[¶7.]     Alternatively, plaintiff suggests that the last sentence of § 27-12-103(c) applies to all situations where an employee has worked less than three months at the time of his injury.5 In such cases, the employer's payment record on the injured employee's earnings as of the next regular reporting date after the injury would control the employer's immunity to suit. Under this theory, an employee who had worked only one month at the time of his injury could, in addition to claiming worker's compensation benefits, sue his employer in tort if the employer were one day late in paying the premium on that month's earnings.

Legislative Intent

[¶8.]     A basic tenet of our judicial system holds that a statute must be read in light of its purpose. People v. Platte Pipe Line Company, Wyo., 649 P.2d 208, 212 (1982). We do not think plaintiff's reading of our worker's compensation laws comports with the legislative intent in establishing an industrial insurance program to provide relief to injured workers. Baker v. Wendy's of Montana, Inc., supra; Zancanelli v. Central Coal & Coke Co., 25 Wyo. 511, 173 P. 981 (1918).

[¶9.]     Under our rules of statutory interpretation, we have a duty to make sense out of a statute and give full force and effect to the legislative product. McGuire v. McGuire, Wyo., 608 P.2d 1278, 1285 (1980). We presume legislative enactments to be reasonable and logical, Department of Revenue and Taxation v. Irvine, Wyo., 589 P.2d 1295, 1298 (1979), and will ascertain intent from the language of the statute whenever possible. McGuire v. McGuire, supra; Department of Revenue and Taxation v. Irvine, supra. In addition, we must interpret together statutes relating to the same subject to avoid conflicting and confusing results. Department of Revenue and Taxation v. Irvine, supra.

[¶10.]  Section 27-12-103(c), as we have said, provides that an employer loses his immunity to suit if he is

"* * * delinquent in the payment of premiums on an injured employee's earnings for three (3) months immediately prior to the date of injury."

For an employee injured in the month of hire,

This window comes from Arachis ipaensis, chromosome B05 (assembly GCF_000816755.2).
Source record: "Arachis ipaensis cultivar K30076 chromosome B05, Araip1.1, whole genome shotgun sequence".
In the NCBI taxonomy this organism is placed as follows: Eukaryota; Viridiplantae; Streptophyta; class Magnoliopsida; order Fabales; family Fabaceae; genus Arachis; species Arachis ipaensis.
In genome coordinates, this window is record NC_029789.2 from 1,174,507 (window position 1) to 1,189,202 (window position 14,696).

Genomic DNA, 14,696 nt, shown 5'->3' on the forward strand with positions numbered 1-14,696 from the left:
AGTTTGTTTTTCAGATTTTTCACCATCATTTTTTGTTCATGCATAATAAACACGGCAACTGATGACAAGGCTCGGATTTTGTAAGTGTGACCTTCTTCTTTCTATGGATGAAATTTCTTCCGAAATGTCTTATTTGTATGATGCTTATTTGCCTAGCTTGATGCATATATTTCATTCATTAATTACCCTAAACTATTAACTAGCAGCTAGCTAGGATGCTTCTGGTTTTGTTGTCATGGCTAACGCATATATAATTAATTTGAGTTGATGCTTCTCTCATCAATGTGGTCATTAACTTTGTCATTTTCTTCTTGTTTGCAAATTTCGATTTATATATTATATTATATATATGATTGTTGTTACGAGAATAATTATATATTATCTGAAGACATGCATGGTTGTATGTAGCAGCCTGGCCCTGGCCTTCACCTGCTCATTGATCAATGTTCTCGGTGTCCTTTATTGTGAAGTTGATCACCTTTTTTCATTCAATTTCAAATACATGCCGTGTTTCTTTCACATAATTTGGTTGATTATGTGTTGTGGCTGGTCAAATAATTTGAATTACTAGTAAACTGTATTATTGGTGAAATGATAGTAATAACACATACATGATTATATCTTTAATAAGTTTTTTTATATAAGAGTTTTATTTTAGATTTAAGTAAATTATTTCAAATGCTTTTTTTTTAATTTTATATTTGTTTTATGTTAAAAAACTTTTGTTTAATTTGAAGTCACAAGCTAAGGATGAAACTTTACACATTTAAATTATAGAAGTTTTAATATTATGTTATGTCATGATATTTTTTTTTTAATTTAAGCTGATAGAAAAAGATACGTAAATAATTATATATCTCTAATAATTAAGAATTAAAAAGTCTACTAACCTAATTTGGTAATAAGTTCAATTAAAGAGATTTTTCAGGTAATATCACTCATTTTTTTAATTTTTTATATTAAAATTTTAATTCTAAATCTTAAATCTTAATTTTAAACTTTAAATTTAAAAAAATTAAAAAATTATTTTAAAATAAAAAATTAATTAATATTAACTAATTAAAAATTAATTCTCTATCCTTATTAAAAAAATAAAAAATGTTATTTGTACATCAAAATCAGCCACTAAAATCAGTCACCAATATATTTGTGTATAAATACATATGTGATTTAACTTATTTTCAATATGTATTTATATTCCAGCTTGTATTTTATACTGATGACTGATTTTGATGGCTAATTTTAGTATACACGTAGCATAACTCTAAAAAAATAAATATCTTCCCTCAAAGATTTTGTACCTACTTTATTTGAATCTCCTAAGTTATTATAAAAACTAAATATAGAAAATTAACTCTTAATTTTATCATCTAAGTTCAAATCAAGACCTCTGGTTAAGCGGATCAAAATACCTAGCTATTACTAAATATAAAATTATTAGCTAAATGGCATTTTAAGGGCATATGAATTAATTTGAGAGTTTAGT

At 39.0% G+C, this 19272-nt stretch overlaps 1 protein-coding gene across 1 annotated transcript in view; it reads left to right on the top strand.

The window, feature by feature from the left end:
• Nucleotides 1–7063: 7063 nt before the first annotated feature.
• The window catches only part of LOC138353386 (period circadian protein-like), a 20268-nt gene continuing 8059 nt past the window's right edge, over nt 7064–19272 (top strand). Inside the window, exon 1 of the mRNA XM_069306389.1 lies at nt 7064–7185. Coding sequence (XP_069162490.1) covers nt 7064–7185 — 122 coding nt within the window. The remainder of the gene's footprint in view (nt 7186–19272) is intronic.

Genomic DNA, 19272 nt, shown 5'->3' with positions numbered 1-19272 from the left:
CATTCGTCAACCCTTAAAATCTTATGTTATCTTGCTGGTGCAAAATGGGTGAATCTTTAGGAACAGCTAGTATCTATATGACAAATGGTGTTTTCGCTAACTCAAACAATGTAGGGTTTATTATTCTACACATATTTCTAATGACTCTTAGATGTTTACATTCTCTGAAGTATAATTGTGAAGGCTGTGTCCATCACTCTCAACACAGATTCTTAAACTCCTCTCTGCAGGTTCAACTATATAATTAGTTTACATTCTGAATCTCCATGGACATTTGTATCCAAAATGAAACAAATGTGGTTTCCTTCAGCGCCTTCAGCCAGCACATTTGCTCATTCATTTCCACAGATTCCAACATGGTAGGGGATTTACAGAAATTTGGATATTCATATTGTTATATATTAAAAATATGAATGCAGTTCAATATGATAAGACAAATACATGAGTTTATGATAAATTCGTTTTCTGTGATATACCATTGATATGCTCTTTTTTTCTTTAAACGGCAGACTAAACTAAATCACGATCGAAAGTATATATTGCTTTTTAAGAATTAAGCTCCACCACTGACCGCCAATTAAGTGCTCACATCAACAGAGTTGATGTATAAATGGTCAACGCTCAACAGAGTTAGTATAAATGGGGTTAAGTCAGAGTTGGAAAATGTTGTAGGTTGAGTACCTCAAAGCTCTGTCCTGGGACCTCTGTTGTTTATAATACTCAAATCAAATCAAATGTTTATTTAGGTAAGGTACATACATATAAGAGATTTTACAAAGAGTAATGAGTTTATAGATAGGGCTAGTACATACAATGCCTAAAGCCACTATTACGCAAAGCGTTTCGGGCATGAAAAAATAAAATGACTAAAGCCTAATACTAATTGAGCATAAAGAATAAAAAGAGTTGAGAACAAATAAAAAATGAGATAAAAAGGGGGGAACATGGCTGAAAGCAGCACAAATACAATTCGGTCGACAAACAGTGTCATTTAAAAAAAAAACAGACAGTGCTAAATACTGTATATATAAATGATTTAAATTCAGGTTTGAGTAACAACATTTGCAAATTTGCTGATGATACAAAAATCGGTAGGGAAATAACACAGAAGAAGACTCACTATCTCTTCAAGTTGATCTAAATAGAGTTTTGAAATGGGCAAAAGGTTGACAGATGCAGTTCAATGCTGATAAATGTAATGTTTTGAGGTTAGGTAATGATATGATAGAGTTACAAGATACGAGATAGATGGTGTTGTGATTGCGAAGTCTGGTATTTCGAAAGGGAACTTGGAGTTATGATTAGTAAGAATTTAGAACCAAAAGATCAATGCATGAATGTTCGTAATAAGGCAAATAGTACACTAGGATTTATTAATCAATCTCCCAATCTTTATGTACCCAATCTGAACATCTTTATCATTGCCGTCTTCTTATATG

"* * * the status of delinquency or not contributing shall not apply until after the regular payroll reporting date."

To ascertain the legislative intent with respect to an employer's loss of immunity when an employee is injured in the month following his hire, we must determine the meaning of the term "delinquent" as used in the statute and then decide whether the employment conditions expressly addressed by the statute provide a mechanism for analyzing varying situations.

Delinquent in Payment of Premiums

[¶11.]  Under § 27-12-201(a), supra n. 2, an employer who reports monthly must submit payments on or before the 15th day of the month following the month for which the earnings are computed and paid. Accordingly, an employer who fails to contribute the amount owed by the 15th of the month is considered delinquent in the payment of that month's premiums. However, § 27-12-207(c), W.S. 1977, affords the employer a means to cure his delinquency:

"If any employer fails to make any of the payments within fifteen (15) days of the times required by this act, ten percent (10%) of the amounts due shall, in the absence of extenuating circumstances, immediately be added to the payment due. The penalty is part of the payment due for all purposes if suit is instituted as provided in this act."

Thus, an employer who has missed a regular reporting date may, under this statute, pay the full amount due plus statutory penalties and bring himself into compliance with the Worker's Compensation Act. By curing his delinquency prior to the date of an injury, he can protect himself from liability in tort for that injury.